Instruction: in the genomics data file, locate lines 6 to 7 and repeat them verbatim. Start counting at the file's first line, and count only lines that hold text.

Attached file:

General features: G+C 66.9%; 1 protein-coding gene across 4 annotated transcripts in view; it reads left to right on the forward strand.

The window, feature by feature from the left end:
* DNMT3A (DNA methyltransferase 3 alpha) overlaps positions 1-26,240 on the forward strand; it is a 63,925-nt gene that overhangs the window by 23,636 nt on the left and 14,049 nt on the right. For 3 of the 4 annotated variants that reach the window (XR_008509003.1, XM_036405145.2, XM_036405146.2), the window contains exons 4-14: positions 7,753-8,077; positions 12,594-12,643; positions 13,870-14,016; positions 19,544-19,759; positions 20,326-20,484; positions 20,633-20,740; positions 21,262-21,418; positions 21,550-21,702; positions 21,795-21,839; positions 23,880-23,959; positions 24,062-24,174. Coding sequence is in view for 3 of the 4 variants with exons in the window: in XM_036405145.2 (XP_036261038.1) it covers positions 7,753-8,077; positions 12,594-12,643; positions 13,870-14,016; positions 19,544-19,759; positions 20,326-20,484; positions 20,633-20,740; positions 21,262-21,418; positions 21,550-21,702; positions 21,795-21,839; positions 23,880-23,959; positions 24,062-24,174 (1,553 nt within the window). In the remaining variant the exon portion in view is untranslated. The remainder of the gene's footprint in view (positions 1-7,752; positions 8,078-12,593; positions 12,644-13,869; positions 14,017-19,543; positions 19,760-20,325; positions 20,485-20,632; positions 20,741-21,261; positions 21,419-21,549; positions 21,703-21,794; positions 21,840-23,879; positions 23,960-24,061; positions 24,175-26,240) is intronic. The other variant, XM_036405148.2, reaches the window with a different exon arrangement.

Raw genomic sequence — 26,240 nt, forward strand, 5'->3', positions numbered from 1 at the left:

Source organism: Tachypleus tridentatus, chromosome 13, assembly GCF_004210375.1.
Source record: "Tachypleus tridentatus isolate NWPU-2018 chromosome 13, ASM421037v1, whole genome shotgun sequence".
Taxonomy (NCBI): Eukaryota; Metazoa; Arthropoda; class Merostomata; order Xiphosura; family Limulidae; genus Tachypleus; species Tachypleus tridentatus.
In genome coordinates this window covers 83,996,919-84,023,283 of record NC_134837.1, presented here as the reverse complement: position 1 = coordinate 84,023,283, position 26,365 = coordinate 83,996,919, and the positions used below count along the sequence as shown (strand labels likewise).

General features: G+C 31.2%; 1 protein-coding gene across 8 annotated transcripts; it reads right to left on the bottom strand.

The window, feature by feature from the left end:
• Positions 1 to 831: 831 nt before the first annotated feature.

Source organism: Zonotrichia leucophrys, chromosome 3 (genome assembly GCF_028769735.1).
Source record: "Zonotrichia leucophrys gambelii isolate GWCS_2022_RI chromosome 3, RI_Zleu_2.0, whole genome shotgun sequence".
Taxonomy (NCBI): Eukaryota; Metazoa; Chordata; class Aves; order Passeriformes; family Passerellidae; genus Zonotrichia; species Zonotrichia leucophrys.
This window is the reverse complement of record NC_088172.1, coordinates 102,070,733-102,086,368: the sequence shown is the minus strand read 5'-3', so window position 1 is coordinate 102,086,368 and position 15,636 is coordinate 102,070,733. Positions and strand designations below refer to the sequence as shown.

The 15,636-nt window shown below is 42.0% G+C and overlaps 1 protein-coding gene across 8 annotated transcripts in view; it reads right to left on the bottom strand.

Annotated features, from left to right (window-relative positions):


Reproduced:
Source record: "Tachypleus tridentatus isolate NWPU-2018 chromosome 13, ASM421037v1, whole genome shotgun sequence".
Taxonomy (NCBI): Eukaryota; Metazoa; Arthropoda; class Merostomata; order Xiphosura; family Limulidae; genus Tachypleus; species Tachypleus tridentatus.